The F.D.A. has authorized booster shots for millions of recipients of the Pfizer-BioNTech, Moderna and Johnson & Johnson vaccines. Pfizer and Moderna recipients who are eligible for a booster include people 65 and older, and younger adults at high risk of severe Covid-19 because of medical conditions or where they work. Eligible Pfizer and Moderna recipients can get a booster at least six months after their second dose. All Johnson & Johnson recipients will be eligible for a second shot at least two months after the first.

Yes. The F.D.A. has updated its authorizations to allow medical providers to boost people with a different vaccine than the one they initially received, a strategy known as “mix and match.” Whether you received Moderna, Johnson & Johnson or Pfizer-BioNTech, you may receive a booster of any other vaccine. Regulators have not recommended any one vaccine over another as a booster. They have also remained silent on whether it is preferable to stick with the same vaccine when possible.

The C.D.C. has said the conditions that qualify a person for a booster shot include: hypertension and heart disease; diabetes or obesity; cancer or blood disorders; weakened immune system; chronic lung, kidney or liver disease; dementia and certain disabilities. Pregnant women and current and former smokers are also eligible.

The F.D.A. authorized boosters for workers whose jobs put them at high risk of exposure to potentially infectious people. The C.D.C. says that group includes: emergency medical workers; education workers; food and agriculture workers; manufacturing workers; corrections workers; U.S. Postal Service workers; public transit workers; grocery store workers.

Yes. The C.D.C. says the Covid vaccine may be administered without regard to the timing of other vaccines, and many pharmacy sites are allowing people to schedule a flu shot at the same time as a booster dose.

“I don’t have much confidence there will be any punishment,” said Mr. Gilbert, who added that he planned to seek legal guidance before determining whether he would file a grievance with the Civilian Complaint Review Board, which investigates complaints from the public about officer misconduct.

It is unclear whether any officers have ever been disciplined for mask violations.

Between May 2020 and August 2021, the Civilian Complaint Review Board referred about 316 complaints about officers who failed to adhere to Covid-era protocols, including social distancing guidelines and mask mandates, to the Police Department. But the department did not respond to questions on Wednesday about whether any personnel had been penalized for such behavior.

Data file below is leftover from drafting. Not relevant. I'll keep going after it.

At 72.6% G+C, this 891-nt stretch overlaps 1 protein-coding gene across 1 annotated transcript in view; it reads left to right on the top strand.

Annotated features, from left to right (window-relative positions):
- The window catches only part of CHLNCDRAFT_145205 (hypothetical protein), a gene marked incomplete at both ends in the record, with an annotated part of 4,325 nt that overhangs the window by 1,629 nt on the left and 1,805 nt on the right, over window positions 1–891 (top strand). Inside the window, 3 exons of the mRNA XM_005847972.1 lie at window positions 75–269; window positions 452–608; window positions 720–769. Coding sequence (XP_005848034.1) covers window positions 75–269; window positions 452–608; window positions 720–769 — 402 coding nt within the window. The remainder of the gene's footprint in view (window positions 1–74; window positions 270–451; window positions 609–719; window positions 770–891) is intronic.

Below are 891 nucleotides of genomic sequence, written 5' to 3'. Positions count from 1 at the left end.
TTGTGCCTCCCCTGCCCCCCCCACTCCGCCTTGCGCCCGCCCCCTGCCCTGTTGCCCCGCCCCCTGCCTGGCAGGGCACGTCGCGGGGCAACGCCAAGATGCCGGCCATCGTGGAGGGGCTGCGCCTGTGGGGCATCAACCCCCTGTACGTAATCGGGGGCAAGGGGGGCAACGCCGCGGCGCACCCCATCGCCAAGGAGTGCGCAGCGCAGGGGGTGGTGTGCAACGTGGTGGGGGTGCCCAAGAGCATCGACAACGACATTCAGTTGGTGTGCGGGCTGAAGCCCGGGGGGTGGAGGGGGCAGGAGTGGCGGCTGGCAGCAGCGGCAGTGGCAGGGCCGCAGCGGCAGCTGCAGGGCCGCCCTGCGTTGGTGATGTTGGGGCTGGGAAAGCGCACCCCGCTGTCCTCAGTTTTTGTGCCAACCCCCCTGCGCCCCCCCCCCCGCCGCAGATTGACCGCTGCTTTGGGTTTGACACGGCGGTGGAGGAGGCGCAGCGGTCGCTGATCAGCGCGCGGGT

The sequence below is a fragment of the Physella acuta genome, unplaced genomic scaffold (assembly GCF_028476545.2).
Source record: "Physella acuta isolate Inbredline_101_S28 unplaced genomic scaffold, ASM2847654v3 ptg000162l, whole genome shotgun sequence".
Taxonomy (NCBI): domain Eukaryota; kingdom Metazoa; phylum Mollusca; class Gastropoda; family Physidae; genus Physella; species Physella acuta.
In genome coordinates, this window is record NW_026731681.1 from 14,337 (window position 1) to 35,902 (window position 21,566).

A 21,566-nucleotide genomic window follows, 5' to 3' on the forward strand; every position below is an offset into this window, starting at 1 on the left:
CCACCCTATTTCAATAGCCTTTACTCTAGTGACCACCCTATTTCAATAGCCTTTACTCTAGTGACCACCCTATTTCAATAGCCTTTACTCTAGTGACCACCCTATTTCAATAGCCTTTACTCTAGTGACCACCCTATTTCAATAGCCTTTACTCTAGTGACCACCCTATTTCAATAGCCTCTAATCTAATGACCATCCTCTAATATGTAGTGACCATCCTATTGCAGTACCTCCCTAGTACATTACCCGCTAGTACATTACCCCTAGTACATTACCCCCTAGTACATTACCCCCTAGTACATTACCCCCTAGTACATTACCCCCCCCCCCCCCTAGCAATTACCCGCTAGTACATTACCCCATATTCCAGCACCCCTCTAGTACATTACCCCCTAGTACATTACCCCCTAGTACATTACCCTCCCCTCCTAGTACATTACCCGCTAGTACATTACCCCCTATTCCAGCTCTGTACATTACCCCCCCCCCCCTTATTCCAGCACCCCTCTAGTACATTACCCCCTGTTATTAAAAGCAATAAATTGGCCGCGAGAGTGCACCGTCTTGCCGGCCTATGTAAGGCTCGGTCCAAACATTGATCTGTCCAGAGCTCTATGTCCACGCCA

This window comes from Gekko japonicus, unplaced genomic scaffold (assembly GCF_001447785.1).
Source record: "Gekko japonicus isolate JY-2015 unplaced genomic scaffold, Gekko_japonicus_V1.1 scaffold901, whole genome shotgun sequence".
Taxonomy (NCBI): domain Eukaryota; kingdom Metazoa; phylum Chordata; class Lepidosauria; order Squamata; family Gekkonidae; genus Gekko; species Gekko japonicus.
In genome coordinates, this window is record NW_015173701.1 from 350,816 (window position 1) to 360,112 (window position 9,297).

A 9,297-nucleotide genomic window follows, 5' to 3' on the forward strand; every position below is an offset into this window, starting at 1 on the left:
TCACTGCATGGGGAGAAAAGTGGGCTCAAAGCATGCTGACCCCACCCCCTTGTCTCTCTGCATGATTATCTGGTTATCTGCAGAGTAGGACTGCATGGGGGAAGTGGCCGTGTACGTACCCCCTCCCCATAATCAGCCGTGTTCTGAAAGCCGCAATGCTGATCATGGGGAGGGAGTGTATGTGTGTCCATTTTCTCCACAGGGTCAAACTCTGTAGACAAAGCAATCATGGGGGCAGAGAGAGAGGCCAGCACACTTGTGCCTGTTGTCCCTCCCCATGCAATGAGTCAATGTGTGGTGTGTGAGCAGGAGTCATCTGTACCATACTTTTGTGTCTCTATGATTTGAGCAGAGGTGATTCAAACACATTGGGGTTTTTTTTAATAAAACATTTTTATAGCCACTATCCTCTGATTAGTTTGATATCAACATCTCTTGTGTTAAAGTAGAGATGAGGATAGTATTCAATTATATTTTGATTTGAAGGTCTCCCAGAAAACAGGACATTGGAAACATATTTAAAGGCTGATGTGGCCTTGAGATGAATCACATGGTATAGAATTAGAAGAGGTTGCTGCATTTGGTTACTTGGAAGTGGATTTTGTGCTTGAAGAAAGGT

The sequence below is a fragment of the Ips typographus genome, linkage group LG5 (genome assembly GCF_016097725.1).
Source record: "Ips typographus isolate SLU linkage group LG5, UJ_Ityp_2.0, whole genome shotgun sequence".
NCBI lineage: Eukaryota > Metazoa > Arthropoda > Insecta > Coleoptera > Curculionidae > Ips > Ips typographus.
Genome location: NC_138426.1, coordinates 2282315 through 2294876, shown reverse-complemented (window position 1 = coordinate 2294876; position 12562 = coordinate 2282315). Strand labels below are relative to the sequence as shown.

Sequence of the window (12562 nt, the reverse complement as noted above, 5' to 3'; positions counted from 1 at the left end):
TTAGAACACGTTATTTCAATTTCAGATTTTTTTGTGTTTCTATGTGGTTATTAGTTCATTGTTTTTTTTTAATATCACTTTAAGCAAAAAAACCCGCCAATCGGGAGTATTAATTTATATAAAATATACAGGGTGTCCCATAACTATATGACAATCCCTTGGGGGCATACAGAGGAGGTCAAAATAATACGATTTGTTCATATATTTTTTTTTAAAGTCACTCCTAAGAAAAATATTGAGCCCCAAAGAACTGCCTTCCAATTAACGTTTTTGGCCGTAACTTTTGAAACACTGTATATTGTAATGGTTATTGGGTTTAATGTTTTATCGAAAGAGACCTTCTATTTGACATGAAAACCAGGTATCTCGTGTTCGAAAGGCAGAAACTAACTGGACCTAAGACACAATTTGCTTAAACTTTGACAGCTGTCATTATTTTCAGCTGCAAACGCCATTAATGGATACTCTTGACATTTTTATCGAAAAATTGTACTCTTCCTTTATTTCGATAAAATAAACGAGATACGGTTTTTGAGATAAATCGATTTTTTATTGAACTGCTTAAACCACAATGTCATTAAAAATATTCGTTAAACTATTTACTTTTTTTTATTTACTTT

The Rev. Fred Davie, who chairs the review board, said in an interview that while mask-related complaints are referred back to the police, the issue could fall within the group’s purview as an abuse of officers’ authority.

“We see it quite a bit in the body-worn camera footage that we get,” he said. “It may be time for the board to review this and now start investigating ourselves.”

Janno Lieber, the acting chair of the Metropolitan Transportation Authority, said Wednesday that incidents with officers like the one in the video were “really undermining” broader efforts to enforce mask-wearing on public transit, which has begun to decrease.

“I’m upset by what I saw,” Mr. Lieber said. “Obviously we have more than a few cops who aren’t complying.”

He added: “Frankly, we’re trying to bring riders back to the system. I don’t want to see them being pushed out of the system by people who are not complying with the rules that the federal government sets.”

Victoria Hall, who is from the Bronx and recorded the video, said in an interview on Wednesday that she might have overlooked the incident were it not for the behavior of the male officer, who she said was mocking Mr. Gilbert and “being really obnoxious.”

She added: “The police officer should have just said, ‘Thank you for reminding me. I’m sorry. I shouldn’t have forgotten, I’ll be more mindful in the future.’”

Ms. Hall said the willingness of the officers to flout public safety precautions frustrated her.

“I just heard 100 times on the train that I need to wear a mask,” she said she thought to herself. “Why are you special?”

Michael Gold and Ashley Southall contributed reporting.